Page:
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    Lightning Returns…But Will I?


    2014 - 03.14

    I love Final Fantasy games. I’ve been playing them since FF7 on the PSone. They always tend to have fun stories, beautiful artwork, and fun gameplay…until now. Final Fantasy 13: Lightning’s Return is FF’s latest installment in the series and the last part of the 13 trilogy. Before it came out, I heard about some of the changes they were going to make. I was hopeful and had a positive outlook on the changes. Then I actually played the game and man was I disappointed.

    Change and experimentation is good. Anyone who’s played a couple FF games knows that each one is a little different. FF13 introduced the ATB system, FF10 had a progression tree, jeez…FF8 even had a system where you collected your powers from the monsters (kind of like Pokemon) My biggest and main gripe with LR is it’s progression system.
    Gaining Experience

    In most FF games the way you get stronger is by simply defeating monsters. The bigger the monster the stronger you get. In LR, that’s not the case. In LR the way you gain experience is by completing side quests and helping people out. It can get pretty tedious sometimes just running around fighting monsters to level up, so this premise sounded pretty good. In actual practice though, it’s not. Usually you’ll be sent to go find something and at times it can be difficult to know where to look next. To make matters worse, certain locations are only available after midnight. Ok that’s fine, I’ll go do another quest in another area. But the monsters in that area are too strong right now. Ok then, I’ll just go to an inn and fast forward time. But the world is coming to an end in a couple of days so you should make the best of your time and do quests(More about that annoyance next). Ok so, I guess um…I’ll just keep running around finding clocks for example. FAIL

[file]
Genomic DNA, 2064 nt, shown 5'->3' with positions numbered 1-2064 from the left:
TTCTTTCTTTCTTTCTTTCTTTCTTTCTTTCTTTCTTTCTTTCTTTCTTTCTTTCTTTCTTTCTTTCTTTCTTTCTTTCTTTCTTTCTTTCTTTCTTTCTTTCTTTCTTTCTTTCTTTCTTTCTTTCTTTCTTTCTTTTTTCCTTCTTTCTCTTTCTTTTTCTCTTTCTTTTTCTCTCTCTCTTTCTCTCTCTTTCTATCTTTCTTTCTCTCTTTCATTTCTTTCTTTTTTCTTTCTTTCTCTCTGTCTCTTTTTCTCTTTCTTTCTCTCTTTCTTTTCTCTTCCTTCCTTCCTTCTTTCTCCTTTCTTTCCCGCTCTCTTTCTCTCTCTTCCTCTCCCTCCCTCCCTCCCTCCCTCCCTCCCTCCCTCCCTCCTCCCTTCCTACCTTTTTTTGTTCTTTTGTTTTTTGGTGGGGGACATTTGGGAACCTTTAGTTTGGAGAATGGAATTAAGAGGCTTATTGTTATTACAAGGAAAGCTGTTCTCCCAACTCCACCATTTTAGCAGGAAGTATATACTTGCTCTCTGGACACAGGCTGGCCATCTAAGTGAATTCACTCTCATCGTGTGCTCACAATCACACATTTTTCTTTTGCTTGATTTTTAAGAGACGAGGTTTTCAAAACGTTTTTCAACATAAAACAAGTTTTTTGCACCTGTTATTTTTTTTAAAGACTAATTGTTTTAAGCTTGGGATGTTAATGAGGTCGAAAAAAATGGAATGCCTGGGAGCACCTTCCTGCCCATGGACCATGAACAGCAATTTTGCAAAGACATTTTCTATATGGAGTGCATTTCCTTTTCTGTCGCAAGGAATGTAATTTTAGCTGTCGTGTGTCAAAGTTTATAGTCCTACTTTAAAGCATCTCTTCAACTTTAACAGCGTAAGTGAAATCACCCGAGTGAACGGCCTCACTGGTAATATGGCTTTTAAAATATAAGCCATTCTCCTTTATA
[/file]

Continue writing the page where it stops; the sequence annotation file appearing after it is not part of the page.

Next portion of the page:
Time Limit

    LR only gives you a couple of days to complete the game. I’m ok with that. It gives the game a sense of urgency. I assumed it would be like Majora’s Mask where you were able to turn back time to complete more quests. I assumed wrong. The days go by and at the end of the final day the world blows up, fades to black, GAME OVER. Now I kind of start to panic. I calm down, okay I’m sure I’ll be able to keep my upgrades and any main quests I’ve completed. Wrong again. I do keep some of my gear but every quest is reset and I have to start over again.

    I don’t mind playing a game again. Actually, I think replayability in a game is important. But come on, I put 30+ hours into it only to have to start over again. Most of those quests weren’t even that fun to begin with. It’s like working on a school assignment for weeks, having your computer crash, attempt to recover it, and only get half of the data back. FAIL

    Second Chance

    The Final Fantasy series’ artwork, music, cut scenes, and battle system are still one of, if not, the best in the genre. But will it be enough to bring me back to LR’s broken gameplay mechanic. I don’t know.